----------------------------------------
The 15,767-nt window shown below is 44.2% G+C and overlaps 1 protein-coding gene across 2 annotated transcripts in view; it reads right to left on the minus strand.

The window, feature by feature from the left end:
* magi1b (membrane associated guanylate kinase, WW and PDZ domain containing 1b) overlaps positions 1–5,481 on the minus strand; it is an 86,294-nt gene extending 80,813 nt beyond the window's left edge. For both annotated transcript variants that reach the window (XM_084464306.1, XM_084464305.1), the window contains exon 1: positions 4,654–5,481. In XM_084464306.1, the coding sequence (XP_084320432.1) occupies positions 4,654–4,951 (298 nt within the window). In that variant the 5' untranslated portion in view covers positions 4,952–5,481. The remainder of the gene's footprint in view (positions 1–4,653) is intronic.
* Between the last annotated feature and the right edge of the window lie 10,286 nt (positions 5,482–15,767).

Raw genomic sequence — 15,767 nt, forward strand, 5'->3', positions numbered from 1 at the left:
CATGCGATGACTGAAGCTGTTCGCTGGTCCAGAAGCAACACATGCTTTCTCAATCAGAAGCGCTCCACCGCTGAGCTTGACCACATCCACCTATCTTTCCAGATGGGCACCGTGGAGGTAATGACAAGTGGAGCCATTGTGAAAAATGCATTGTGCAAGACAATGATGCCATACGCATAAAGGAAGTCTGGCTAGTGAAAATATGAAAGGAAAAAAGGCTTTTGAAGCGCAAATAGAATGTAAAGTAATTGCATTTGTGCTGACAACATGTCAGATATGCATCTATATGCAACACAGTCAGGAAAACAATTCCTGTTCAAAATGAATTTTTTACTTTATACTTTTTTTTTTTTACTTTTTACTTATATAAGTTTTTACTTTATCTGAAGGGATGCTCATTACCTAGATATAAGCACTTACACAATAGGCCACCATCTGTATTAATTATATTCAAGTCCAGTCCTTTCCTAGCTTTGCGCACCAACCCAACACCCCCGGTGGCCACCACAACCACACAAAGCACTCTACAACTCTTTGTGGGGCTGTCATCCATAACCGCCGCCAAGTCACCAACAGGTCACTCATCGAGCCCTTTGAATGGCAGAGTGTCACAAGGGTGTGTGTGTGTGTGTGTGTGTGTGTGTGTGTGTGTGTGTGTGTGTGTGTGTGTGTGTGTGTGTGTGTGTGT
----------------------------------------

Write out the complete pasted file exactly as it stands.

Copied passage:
The 15,767-nt window shown below is 44.2% G+C and overlaps 1 protein-coding gene across 2 annotated transcripts in view; it reads right to left on the minus strand.

The window, feature by feature from the left end:
* magi1b (membrane associated guanylate kinase, WW and PDZ domain containing 1b) overlaps positions 1–5,481 on the minus strand; it is an 86,294-nt gene extending 80,813 nt beyond the window's left edge. For both annotated transcript variants that reach the window (XM_084464306.1, XM_084464305.1), the window contains exon 1: positions 4,654–5,481. In XM_084464306.1, the coding sequence (XP_084320432.1) occupies positions 4,654–4,951 (298 nt within the window). In that variant the 5' untranslated portion in view covers positions 4,952–5,481. The remainder of the gene's footprint in view (positions 1–4,653) is intronic.
* Between the last annotated feature and the right edge of the window lie 10,286 nt (positions 5,482–15,767).

Raw genomic sequence — 15,767 nt, forward strand, 5'->3', positions numbered from 1 at the left:
CATGCGATGACTGAAGCTGTTCGCTGGTCCAGAAGCAACACATGCTTTCTCAATCAGAAGCGCTCCACCGCTGAGCTTGACCACATCCACCTATCTTTCCAGATGGGCACCGTGGAGGTAATGACAAGTGGAGCCATTGTGAAAAATGCATTGTGCAAGACAATGATGCCATACGCATAAAGGAAGTCTGGCTAGTGAAAATATGAAAGGAAAAAAGGCTTTTGAAGCGCAAATAGAATGTAAAGTAATTGCATTTGTGCTGACAACATGTCAGATATGCATCTATATGCAACACAGTCAGGAAAACAATTCCTGTTCAAAATGAATTTTTTACTTTATACTTTTTTTTTTTTACTTTTTACTTATATAAGTTTTTACTTTATCTGAAGGGATGCTCATTACCTAGATATAAGCACTTACACAATAGGCCACCATCTGTATTAATTATATTCAAGTCCAGTCCTTTCCTAGCTTTGCGCACCAACCCAACACCCCCGGTGGCCACCACAACCACACAAAGCACTCTACAACTCTTTGTGGGGCTGTCATCCATAACCGCCGCCAAGTCACCAACAGGTCACTCATCGAGCCCTTTGAATGGCAGAGTGTCACAAGGGTGTGTGTGTGTGTGTGTGTGTGTGTGTGTGTGTGTGTGTGTGTGTGTGTGTGTGTGTGTGTGTGTGTGTGT